The kids played three games.  The bee and flower beanbag toss game is from Oriental Trading, a bit of a splurge ($15), but it can be played with long after the party.  

For Pin the Tail on the Bunny, I made two rabbits by tracing two mixing bowls, connecting them and drawing ears.  I let the Michael and Sophie at them with their finger paints and patterned roller brushes, then cut out the bunnies, glued them to another poster board and had them laminated.  The kids at the party stuck the dollar store pom poms on with the that gummy stuff for hanging posters.

We played these games after painting the pots while we switched the tables into cake and ice cream mode (changed the tablecloths, mainly).

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After cake and presents we played the third game, the party event Michael looked forward to the most.  We bought a bunch of plastic bugs from the dollar store and hid them around the backyard for a bug hunt.  I gave each kid a paper cup and sent them running to rid our backyard of the spring pests.  It was a good ending to the party as it gave the all kids time afterward to play on the play set and enjoy the gorgeous spring day.  

The families took home painted pots, Annie's Cheddar Bunnies, and seeds (forgot to keep track of those bug activity books to send home--woops!).

Thank you to everyone who came and celebrated with us!  You helped make some great memories for these four-year-old's.

Monday, April 14, 2014


This is probably the coolest date in 2014, don't you think?

It also happens to be Michael and Sophie's fourth birthday.  Four on 4/14/14.  Pretty cool, huh?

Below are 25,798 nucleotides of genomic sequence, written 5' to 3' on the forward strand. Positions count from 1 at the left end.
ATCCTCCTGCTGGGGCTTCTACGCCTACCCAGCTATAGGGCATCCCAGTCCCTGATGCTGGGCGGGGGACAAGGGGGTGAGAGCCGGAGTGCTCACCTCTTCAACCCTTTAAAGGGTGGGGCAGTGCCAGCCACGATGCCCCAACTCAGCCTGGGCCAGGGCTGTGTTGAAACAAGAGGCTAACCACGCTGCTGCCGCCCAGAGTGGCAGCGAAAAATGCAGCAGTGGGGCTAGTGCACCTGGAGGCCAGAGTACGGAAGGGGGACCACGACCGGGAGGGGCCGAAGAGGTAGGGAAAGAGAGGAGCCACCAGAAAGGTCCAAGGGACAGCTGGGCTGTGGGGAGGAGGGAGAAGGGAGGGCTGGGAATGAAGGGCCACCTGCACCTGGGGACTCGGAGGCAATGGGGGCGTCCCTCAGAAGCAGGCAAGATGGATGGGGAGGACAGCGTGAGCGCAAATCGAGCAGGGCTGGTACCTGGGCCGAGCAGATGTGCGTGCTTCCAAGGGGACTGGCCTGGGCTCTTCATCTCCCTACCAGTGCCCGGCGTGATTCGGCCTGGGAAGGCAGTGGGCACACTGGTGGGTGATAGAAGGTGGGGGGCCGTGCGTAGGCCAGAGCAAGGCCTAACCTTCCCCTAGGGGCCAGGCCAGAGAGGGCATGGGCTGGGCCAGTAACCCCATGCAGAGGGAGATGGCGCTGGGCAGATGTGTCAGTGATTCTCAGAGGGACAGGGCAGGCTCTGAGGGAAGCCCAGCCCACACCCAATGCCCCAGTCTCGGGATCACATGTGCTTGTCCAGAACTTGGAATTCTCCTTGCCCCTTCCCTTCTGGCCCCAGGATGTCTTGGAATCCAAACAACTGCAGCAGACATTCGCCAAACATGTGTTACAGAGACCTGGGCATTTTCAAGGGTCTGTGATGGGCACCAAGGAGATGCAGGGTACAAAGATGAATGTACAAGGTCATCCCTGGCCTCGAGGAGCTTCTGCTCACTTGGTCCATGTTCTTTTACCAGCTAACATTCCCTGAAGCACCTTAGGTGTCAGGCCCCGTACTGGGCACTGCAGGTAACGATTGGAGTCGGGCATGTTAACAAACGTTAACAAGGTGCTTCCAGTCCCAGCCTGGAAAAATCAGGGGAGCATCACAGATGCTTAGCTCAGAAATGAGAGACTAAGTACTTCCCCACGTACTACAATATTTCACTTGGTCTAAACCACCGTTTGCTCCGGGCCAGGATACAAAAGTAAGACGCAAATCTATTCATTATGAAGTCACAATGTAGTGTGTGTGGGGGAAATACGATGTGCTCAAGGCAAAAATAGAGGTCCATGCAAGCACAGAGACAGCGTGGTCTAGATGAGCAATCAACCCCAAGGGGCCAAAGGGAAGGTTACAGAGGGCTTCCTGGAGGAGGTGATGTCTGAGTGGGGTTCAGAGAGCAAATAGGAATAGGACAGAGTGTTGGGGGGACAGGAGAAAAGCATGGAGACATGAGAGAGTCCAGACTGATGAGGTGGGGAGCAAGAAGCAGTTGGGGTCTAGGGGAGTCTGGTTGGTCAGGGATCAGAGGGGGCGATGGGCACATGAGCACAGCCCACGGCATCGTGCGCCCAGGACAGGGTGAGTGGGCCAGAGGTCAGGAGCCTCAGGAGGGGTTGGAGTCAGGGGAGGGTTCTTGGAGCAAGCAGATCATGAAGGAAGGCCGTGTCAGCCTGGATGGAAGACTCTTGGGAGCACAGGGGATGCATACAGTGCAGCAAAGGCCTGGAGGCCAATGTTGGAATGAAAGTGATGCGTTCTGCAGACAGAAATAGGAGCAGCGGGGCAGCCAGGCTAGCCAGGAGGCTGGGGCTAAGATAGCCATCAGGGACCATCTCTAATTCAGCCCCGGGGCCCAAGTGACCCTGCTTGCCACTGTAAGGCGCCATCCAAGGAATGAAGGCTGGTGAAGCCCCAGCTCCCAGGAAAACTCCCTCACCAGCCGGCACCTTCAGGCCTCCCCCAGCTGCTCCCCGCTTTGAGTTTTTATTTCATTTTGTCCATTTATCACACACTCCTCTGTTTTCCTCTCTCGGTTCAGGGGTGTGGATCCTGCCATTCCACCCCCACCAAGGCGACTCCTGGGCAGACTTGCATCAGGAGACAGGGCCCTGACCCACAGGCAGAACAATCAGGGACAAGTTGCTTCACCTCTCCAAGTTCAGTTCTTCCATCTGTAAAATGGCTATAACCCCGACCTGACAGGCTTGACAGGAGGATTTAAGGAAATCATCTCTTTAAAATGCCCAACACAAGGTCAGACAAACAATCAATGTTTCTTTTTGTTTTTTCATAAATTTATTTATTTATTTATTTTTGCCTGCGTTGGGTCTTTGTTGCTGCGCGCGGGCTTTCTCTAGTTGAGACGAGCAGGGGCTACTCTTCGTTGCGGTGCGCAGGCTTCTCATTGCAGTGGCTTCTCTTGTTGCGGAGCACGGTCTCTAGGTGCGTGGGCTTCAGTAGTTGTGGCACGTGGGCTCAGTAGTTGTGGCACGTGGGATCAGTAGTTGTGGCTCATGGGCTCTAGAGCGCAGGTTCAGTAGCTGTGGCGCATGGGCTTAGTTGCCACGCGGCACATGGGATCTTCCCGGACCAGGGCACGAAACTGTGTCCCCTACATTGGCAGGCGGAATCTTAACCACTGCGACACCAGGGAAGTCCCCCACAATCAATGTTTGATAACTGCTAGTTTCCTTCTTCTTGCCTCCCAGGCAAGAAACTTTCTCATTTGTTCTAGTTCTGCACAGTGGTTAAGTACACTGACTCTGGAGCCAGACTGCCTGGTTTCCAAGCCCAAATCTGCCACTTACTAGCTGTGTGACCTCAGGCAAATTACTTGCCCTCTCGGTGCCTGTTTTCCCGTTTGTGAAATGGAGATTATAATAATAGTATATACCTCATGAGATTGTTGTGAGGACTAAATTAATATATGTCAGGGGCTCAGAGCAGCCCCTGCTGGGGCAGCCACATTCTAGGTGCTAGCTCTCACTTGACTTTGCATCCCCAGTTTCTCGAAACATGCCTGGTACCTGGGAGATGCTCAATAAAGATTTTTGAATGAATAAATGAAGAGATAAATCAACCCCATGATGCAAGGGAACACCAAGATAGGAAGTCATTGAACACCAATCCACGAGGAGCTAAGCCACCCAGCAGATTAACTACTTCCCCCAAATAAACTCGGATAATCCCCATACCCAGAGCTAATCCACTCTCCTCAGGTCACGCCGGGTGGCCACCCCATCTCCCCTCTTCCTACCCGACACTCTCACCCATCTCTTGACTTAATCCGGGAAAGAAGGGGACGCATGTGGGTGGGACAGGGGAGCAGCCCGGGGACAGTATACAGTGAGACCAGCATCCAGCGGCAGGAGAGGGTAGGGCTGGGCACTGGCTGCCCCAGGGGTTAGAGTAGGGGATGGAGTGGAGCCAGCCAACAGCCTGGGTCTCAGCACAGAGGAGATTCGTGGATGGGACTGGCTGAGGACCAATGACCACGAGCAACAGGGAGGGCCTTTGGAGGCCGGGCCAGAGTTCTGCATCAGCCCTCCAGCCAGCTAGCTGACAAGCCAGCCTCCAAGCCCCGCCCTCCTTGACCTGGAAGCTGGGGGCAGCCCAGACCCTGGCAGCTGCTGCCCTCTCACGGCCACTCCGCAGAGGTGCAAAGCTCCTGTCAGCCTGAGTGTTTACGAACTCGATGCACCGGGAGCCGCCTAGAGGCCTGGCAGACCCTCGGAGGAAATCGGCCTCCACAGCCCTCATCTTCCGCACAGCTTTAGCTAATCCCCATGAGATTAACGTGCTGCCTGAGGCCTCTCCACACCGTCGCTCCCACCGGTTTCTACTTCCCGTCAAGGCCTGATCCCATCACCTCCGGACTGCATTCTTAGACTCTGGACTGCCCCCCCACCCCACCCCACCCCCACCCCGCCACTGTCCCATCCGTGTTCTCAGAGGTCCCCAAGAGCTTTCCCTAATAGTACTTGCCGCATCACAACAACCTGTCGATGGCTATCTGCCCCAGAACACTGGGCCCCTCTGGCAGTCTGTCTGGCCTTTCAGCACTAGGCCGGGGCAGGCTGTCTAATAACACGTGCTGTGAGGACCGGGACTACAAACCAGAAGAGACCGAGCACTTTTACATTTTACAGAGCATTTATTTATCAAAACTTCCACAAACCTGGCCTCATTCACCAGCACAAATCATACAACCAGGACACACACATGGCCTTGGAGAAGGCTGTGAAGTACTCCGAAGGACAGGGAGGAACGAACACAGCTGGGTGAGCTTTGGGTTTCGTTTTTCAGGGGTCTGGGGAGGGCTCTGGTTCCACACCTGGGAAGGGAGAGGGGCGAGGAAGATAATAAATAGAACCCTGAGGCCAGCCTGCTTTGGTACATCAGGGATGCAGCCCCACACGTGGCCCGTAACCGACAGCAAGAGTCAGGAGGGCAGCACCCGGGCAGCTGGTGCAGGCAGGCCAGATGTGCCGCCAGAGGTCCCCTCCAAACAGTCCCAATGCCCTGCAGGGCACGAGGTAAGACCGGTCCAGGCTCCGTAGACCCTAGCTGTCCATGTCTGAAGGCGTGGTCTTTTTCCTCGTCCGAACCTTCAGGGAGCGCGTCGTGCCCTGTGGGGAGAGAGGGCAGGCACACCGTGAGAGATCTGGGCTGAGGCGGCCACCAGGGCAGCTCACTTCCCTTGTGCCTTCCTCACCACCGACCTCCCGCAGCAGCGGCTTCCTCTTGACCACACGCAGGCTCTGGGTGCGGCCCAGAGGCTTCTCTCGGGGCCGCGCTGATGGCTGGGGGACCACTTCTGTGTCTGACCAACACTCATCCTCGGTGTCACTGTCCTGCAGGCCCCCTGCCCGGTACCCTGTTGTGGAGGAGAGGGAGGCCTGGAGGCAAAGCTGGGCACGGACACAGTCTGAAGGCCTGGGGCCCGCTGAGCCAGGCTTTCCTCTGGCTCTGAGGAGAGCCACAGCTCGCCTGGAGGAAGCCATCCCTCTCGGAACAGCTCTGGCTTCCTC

You know what's also pretty cool?  Big Wheels.

Sophie Big Wheel

Michael Big Wheel 2

They were a gift from Mike's parents and were a big hit yesterday, a gorgeous spring day.  The weather was ideal over the weekend.

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Michael Big Wheel

Like this first Big Wheel ride, there are a lot of details that should make this birthday a memorable one for these two.  I'll surely post more in the coming days about the new (to us) backyard play set and the party we had at home with friends.

As we look toward a fun-filled future (or at the duck Uncle Joe spotted on the roof of the house across the street)....

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Michael Duck 2

I hope Sophie and Michael's memories of these celebrations bring smiles to their faces for years to come.  They will certainly do that for me.

To the moon and back, buds.  Have a happy, happy, happy, happy 4th birthday!

Sunday, April 6, 2014

Sharing My Birth Daughter With My Twins - My Messy, Beautiful

While I knew I had made a mess of my life, the news was too much to feel even upon hearing it from a medical professional.  Doofus boyfriend and a few pals beside me, pamphlets on adoption, abortion, and parenting now in my hands, the full weight of being pregnant at fifteen would not settle upon me.


The messy truth became less avoidable a few days later when I heard my mom open the letter I had taped to her bathroom mirror at the other end of the house.  At the sound of her pained "Oh, no...," the air shifted.

But it was really that night when I finally let the mess envelop me.  The day had been predictably tense and had fallen away, my wish to have an abortion established, plans to see a doctor and to at least look into adoption agreed upon, the full scope of my predicament still only hovering through dinnertime and into the evening when all had gone quiet.